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Review: untitled fck mss s**gon play at the Royal Exchange is ‘audacious, fearless and thought provoking’

A breathtaking, hilarious whirl eviscerating simplified and offensive Western portrayals of Eastern Culture, untitled fck mss s**gon, kicks off the Manchester International Festival with a bang.

untitled fck mss s**gon play

“untitled fck mss s**gon play,” written by Kimber Lee and directed by Roy Alexander Weise, is an audacious and thought-provoking production that fearlessly delves into the legacy of racist, imperialist, and misogynistic tropes perpetuated in Western portrayals of the East.

With a satirical edge and a bold disregard for conventions, this play circles through pastiche interpretations of works like Madama Butterfly, South Pacific, and MAS*H, revealing the recurring themes and problematic narratives that have shaped our understanding of Asian cultures.

Lee’s work is an unapologetic polemic that challenges long-held assumptions about Asian women and dismantles the conventions of naturalistic theatre.

It crackles with punk energy and engages in a fierce and brittle argument with itself.

Asian stereotypes

In its furious and funny examination of repeating Asian stereotypes, the play takes a sledgehammer to years of racist and imperialist portrayals, asserting the need for marginalised communities to control their narratives.

At the heart of the production is the story of a young woman named Kim, caught in a never-ending cycle of events that feel all too familiar.

She questions who is writing her story and embarks on a journey to break free from a hundred years of bloody narratives that always seem to end the same way.

Resistance against the colonial mindset

Kim becomes a symbol of resistance against the colonial mindset, as Lee’s play confronts the deeply ingrained prejudices and exploitative tendencies embedded in these narratives.

The play brilliantly weaves together a tapestry of references to various works, such as Madama Butterfly, South Pacific, MAS*H, The King and I, and The World of Suzie Wong.

Imperialist tropes

These well-known stories are stripped down to their imperialist tropes, exposing the pattern of one culture dominating another while claiming moral superiority.

The Asian peasant, portrayed as “dirt poor but very clean,” is seduced by a white soldier who later abandons her for a more socially acceptable Western wife.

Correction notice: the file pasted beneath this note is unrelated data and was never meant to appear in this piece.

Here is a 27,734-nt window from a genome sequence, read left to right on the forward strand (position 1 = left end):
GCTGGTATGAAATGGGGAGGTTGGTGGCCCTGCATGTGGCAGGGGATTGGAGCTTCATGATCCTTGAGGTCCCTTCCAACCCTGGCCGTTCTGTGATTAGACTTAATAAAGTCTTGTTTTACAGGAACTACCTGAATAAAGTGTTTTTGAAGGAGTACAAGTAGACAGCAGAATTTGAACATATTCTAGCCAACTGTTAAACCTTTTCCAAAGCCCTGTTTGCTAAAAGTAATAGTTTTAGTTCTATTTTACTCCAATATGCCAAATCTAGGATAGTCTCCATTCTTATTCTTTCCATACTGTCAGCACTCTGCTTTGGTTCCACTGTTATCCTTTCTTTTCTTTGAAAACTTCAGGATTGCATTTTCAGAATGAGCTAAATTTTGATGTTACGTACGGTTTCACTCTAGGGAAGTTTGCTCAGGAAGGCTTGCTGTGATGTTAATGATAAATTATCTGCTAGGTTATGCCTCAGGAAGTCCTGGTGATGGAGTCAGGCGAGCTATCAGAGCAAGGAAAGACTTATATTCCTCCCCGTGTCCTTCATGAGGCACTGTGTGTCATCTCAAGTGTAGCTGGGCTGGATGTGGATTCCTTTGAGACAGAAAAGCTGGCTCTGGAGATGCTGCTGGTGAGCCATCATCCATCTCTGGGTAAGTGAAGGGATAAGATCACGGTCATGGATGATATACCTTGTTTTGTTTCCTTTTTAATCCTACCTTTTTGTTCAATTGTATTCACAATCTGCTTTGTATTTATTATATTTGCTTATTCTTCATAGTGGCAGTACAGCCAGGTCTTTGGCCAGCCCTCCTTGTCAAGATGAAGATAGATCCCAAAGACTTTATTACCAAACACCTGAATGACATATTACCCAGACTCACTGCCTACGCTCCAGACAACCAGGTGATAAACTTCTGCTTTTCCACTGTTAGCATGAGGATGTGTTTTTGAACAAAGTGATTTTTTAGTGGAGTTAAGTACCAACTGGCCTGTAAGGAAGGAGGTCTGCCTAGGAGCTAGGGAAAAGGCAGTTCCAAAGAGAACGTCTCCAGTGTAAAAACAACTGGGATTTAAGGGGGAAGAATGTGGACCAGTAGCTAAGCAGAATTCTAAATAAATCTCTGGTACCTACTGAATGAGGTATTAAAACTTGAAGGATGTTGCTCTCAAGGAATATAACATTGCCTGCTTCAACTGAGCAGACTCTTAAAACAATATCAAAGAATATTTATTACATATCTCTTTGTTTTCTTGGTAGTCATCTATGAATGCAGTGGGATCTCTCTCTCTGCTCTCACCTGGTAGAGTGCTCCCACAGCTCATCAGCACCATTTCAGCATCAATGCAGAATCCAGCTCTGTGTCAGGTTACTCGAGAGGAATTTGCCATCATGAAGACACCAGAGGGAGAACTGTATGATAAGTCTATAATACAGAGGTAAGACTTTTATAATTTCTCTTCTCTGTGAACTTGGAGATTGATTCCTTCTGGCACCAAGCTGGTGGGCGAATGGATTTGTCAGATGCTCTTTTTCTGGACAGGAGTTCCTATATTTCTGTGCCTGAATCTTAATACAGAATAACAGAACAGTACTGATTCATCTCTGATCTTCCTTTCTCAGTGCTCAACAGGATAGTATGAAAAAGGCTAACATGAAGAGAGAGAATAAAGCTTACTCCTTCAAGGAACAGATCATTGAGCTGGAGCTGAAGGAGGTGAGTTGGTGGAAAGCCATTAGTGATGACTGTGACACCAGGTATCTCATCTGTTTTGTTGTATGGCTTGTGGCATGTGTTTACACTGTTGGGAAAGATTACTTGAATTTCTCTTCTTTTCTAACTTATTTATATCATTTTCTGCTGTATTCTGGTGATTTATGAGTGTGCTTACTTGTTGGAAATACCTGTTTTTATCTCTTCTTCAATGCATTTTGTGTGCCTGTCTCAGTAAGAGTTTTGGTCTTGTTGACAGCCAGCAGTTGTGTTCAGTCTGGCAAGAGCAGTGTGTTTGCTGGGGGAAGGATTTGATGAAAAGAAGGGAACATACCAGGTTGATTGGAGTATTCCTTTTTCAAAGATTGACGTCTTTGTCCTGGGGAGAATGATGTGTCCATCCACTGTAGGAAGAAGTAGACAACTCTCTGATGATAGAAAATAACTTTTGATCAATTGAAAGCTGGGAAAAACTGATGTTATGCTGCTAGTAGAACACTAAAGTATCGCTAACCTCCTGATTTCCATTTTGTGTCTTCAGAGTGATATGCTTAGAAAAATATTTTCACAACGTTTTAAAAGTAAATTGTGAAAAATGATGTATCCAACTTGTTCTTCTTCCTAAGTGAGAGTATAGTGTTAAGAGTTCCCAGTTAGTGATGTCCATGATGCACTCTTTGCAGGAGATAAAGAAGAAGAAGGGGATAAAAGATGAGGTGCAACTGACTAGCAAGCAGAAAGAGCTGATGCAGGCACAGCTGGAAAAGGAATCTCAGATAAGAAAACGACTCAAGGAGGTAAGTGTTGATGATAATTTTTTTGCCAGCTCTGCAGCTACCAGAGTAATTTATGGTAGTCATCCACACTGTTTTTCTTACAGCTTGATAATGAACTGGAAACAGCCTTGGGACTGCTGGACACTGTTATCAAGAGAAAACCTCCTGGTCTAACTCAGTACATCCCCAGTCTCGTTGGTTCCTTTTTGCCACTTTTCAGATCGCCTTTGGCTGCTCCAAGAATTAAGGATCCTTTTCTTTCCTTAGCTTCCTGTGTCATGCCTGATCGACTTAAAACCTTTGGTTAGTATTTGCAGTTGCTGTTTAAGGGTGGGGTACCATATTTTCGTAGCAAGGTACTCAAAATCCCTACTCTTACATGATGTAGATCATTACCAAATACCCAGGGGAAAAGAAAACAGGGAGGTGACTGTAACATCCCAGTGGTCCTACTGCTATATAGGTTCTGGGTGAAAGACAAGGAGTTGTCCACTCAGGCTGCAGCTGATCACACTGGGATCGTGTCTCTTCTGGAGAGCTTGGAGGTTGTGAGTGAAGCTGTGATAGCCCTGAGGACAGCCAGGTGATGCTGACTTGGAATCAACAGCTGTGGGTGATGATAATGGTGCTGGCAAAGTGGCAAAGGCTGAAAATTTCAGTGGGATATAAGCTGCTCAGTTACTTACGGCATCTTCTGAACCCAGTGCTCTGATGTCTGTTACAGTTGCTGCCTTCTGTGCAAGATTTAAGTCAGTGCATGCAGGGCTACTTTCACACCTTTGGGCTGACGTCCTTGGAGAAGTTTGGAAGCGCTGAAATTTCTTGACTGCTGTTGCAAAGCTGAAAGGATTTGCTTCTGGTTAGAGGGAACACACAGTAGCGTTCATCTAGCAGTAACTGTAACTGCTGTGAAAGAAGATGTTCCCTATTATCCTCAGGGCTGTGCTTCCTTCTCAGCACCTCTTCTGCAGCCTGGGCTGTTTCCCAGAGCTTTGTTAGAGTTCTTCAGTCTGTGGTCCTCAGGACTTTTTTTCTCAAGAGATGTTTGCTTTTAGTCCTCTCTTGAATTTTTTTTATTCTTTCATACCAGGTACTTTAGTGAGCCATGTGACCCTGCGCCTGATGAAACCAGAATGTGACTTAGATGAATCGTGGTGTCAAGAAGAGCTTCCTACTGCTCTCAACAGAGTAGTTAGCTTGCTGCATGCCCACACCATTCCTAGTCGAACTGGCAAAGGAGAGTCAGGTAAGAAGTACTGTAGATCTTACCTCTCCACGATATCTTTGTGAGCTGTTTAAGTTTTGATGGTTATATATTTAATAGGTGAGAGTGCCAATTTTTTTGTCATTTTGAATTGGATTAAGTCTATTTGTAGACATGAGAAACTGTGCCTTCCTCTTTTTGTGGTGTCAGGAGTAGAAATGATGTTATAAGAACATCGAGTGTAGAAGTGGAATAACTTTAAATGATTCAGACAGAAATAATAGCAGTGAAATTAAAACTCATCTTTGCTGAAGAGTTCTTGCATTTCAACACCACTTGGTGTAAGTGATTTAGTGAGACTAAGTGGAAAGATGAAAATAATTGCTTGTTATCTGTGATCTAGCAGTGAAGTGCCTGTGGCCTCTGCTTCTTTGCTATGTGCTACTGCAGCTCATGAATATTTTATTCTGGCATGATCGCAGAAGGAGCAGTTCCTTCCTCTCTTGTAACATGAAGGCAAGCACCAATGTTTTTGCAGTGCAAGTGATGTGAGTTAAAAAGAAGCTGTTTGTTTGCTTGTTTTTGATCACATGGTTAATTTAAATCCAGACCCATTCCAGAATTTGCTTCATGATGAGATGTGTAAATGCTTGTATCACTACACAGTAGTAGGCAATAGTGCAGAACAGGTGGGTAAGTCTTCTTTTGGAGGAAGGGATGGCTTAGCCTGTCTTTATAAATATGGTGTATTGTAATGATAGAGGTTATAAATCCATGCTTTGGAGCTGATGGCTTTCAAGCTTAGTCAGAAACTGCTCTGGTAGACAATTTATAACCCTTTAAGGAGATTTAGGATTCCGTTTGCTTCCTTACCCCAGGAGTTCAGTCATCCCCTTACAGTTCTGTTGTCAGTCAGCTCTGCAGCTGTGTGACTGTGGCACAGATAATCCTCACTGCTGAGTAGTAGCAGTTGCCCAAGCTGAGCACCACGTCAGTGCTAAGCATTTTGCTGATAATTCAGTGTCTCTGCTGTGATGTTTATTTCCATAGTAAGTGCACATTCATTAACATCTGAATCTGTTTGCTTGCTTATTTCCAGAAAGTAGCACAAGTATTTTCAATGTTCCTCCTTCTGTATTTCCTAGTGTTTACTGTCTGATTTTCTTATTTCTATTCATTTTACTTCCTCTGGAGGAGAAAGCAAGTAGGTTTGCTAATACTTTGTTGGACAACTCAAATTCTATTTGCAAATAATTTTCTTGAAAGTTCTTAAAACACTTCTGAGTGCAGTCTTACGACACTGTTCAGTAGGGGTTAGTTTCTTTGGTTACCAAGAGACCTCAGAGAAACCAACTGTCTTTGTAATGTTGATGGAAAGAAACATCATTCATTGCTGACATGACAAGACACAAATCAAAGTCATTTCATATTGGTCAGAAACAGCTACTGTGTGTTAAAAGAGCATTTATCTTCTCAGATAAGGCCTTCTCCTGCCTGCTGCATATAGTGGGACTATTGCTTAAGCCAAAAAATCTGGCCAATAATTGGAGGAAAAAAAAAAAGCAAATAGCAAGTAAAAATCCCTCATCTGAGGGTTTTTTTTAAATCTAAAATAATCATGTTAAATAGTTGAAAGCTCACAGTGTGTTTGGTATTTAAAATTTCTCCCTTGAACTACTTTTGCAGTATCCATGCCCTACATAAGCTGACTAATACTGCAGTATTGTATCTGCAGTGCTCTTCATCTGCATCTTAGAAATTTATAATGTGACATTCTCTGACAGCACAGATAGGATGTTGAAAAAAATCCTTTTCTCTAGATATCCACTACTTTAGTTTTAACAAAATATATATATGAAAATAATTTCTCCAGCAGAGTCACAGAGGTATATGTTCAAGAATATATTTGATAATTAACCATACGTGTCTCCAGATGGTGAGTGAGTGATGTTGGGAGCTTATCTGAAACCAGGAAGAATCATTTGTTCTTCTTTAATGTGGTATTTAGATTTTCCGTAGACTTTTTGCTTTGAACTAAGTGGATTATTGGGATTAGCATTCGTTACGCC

The peasant’s tragic fate, often culminating in suicide, conveniently resolves any lingering guilt for the imperial power.

By boiling down these narratives to their core elements, Lee’s play reveals the insidious nature of colonialism and its enduring impact on societies.

It critiques not only the art but also the real-life consequences of a colonial worldview.

Conflicting viewpoints collide

The playwright does not shy away from examining the psychological effects of these narratives, presenting a multicultural dinner party where conflicting viewpoints collide.

Denial, assimilation, and angry resistance are all represented, sparking a volatile and necessary dialogue about the continuing influence of colonialism on contemporary society.

Under Weise’s skilful direction, the mood of the play seamlessly shifts between comedic and confrontational. Mei Mac, in the role of Kim, delivers a standout performance that is both funny and ferocious.

Mac successfully resists being stereotyped as a submissive Asian woman and confronts societal pressures beyond her control. The entire ensemble shines, bringing Lee’s biting humour and bolshie spirit to life on stage.

A superb production team

The production is witty, needling, and unapologetically challenging, inviting audiences to question their preconceptions and interrogate the narratives that shape our understanding of the world.

The creative team behind “untitled fck mss s**gon play” demonstrates their immense talent and dedication to creating an immersive and thought-provoking theatrical experience.

Khadija Raza’s design, Loren Elstein’s costume design, Joshua Pharo’s lighting design, and Giles Thomas’s sound design all contribute to the vibrant and evocative world on stage.

Ruth Chan’s composition adds another layer of emotional depth, while Shelley Maxwell’s movement direction and Haruka Kuroda’s fight and intimacy direction ensure a dynamic and engaging performance.

Challenging prejudices

“untitled fck mss s**gon play” is an explosive and incisive theatrical work that demands attention and challenges deeply ingrained prejudices.

Kimber Lee’s punky polemic circles through pastiches of well-known works, dissecting years of racist, imperialist, and misogynistic tropes.

With sharp humour and relentless energy, the play takes control of its narrative, refusing to accept the limited representations of Asian women and shining a spotlight on the damaging impact of colonialism.

It is a rallying cry for marginalised voices, inviting audiences to engage in a necessary dialogue about the power of storytelling and the need for diverse and authentic narratives on our stages.

The Manchester International Festival

As part of the Manchester International Festival, “untitled fck mss s**gon play” joins a lineup of diverse and groundbreaking performances that showcase the best of contemporary art and culture.

The festival’s commitment to showcasing works that challenge conventions and push artistic boundaries aligns perfectly with the intentions of Kimber Lee’s play.

By including this production, the festival reinforces its dedication to promoting thought-provoking and socially relevant works that tackle complex issues.

You can catch the play at the Royal Exchange Theatre by clicking here.

It’s on from 24 JUNE 2023 – 22 JULY 2023.

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